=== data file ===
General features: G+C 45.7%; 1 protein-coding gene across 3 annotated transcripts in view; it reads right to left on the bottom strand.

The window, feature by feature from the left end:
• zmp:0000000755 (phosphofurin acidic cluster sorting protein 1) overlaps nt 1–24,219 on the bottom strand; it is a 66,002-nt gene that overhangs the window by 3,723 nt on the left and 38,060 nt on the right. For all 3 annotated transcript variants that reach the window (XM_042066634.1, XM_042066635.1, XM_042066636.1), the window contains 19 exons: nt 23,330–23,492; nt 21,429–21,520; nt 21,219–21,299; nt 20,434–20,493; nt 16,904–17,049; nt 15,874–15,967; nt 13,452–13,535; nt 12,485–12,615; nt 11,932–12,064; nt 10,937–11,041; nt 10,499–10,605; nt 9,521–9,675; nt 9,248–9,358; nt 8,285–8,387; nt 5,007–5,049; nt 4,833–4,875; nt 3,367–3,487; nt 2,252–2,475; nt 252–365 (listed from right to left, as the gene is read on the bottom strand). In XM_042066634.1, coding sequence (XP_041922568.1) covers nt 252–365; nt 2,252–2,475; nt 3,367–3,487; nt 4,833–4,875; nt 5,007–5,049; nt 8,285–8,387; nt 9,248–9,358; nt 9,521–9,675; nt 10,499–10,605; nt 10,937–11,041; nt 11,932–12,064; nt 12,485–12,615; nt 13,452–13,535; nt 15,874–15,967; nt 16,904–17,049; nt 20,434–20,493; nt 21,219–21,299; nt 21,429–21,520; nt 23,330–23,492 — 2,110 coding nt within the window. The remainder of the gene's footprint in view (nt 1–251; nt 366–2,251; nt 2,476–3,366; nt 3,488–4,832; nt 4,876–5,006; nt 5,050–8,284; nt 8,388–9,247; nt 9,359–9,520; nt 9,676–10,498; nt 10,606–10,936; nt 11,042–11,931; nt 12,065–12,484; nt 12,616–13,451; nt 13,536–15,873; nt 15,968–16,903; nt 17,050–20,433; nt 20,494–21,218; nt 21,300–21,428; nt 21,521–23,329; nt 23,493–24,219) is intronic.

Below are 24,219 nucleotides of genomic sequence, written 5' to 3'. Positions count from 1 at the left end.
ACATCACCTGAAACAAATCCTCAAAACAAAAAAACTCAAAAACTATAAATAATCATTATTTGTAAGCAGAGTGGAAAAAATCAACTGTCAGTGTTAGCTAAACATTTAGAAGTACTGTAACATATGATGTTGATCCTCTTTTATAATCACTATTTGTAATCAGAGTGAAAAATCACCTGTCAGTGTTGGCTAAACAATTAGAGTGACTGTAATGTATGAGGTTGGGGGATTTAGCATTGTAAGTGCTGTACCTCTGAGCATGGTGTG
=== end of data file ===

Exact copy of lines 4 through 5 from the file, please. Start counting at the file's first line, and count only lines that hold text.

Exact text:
Below are 24,219 nucleotides of genomic sequence, written 5' to 3'. Positions count from 1 at the left end.
ACATCACCTGAAACAAATCCTCAAAACAAAAAAACTCAAAAACTATAAATAATCATTATTTGTAAGCAGAGTGGAAAAAATCAACTGTCAGTGTTAGCTAAACATTTAGAAGTACTGTAACATATGATGTTGATCCTCTTTTATAATCACTATTTGTAATCAGAGTGAAAAATCACCTGTCAGTGTTGGCTAAACAATTAGAGTGACTGTAATGTATGAGGTTGGGGGATTTAGCATTGTAAGTGCTGTACCTCTGAGCATGGTGTG